• That would be why I wrote "(I believe)" – rg255 Apr 5 '18 at 9:56
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    @Ell, I agree with this post. But I also think there's nothing you can do about it. The downvoter might be wrong, it happens. You can put in a line to explain why you answered, and hope they react positively. I often respond to downvoted XY problems improperly stated. If the answer gets accepted, I then go back and edit the question. Good for me (usually get some recognition), good for OP (they get an answer), good for SO (other people find a good Q&A). – jpp Apr 5 '18 at 9:56
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    Why are you assuming the person who posted the "there is no clear indication of the intended output" comment also downvoted the answer? – yannis Apr 5 '18 at 9:57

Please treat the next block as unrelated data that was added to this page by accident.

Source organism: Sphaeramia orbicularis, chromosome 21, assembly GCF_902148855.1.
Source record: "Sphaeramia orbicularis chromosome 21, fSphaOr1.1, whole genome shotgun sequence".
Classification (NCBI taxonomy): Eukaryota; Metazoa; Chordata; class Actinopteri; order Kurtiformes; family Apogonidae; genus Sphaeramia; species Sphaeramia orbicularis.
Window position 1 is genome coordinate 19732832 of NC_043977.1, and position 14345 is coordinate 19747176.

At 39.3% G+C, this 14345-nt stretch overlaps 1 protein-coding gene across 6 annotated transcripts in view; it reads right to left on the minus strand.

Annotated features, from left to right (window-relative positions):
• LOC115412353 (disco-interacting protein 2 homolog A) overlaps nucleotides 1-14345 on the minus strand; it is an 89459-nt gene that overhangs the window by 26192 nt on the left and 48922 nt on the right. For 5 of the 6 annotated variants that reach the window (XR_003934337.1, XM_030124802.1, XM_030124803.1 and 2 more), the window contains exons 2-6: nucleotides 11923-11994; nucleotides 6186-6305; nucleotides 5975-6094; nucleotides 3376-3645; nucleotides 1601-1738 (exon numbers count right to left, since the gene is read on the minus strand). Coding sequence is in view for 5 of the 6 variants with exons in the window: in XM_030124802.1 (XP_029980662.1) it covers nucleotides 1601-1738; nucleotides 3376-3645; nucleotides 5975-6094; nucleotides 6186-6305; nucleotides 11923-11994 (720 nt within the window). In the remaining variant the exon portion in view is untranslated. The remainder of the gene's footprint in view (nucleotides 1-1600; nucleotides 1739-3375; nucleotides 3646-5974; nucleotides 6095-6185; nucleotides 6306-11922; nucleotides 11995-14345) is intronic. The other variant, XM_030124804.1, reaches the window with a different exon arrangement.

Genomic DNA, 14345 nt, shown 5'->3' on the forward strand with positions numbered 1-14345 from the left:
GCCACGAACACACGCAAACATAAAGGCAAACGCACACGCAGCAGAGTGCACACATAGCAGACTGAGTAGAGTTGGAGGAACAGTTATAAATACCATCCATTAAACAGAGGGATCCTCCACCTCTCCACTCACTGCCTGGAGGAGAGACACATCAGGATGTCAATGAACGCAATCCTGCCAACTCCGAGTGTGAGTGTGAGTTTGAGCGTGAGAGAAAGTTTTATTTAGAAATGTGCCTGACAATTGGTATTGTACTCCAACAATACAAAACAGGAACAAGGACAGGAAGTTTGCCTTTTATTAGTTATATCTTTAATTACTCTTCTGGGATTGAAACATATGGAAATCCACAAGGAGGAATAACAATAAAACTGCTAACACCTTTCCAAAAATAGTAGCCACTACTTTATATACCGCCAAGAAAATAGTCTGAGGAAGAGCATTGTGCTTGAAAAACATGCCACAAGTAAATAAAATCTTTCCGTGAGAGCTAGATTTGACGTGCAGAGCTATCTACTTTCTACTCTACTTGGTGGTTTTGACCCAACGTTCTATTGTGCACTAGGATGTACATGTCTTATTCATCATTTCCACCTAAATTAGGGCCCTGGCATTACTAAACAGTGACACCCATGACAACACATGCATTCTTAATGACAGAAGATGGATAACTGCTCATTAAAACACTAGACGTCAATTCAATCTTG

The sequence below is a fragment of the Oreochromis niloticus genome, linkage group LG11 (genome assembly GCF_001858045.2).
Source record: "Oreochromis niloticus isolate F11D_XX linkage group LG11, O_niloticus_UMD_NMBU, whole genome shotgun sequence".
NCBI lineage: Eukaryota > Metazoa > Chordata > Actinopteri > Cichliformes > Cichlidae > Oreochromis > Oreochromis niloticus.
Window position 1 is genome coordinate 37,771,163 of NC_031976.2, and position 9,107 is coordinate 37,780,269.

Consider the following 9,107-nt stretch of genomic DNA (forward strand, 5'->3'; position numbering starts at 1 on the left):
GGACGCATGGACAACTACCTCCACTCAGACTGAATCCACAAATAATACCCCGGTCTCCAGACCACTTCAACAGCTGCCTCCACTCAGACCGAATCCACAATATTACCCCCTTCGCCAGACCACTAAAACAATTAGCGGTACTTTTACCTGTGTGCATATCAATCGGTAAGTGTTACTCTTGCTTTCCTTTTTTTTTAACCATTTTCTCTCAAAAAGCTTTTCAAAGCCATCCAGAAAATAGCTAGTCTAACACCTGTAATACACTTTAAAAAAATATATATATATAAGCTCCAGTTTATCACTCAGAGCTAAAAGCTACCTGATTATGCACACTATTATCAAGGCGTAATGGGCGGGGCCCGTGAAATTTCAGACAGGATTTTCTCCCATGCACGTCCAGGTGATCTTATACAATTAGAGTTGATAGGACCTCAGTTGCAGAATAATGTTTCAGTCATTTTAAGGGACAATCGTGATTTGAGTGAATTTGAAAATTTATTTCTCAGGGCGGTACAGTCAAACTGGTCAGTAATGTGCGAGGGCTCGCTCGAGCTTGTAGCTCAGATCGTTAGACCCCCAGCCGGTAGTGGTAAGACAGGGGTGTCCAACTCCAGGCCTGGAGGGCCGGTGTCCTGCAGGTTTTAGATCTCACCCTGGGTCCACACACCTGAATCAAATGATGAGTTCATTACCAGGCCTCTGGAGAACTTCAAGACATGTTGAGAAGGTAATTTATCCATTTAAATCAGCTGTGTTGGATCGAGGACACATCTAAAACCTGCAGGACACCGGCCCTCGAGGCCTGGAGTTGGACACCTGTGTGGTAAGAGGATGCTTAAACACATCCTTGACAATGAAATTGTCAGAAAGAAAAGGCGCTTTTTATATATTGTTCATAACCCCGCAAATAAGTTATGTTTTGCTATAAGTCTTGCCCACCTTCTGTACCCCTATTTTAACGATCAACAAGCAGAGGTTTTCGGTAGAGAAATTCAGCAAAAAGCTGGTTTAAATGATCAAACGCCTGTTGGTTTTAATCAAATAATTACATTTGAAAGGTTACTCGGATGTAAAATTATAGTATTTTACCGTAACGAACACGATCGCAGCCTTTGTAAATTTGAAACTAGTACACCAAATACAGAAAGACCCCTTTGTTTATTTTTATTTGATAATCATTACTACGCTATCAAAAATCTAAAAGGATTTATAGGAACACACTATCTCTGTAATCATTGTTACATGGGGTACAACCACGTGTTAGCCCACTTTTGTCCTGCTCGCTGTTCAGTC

• @Yannis Timing of the actions, and it's suspicion rather than an assumption, I accept it may be wrong. – rg255 Apr 5 '18 at 9:58
  • Ok, it's been interesting seeing the responses. Ultimately I think I've been hard done by as I was downvoted because I noted in my answer that the OP should ideally give an impression of the intended output, and I think that's unfair - I think the onus should be on the OP to ask a good question. I've been punished for trying to be helpful, being humble enough to accept that I may have misinterpreted the question, and asked the OP to clarify so I can be sure my answer is correct (or delete/edit it as necessary). My main aim with this was to discuss whether it was a sensible or fair down vote. – rg255 Apr 5 '18 at 10:19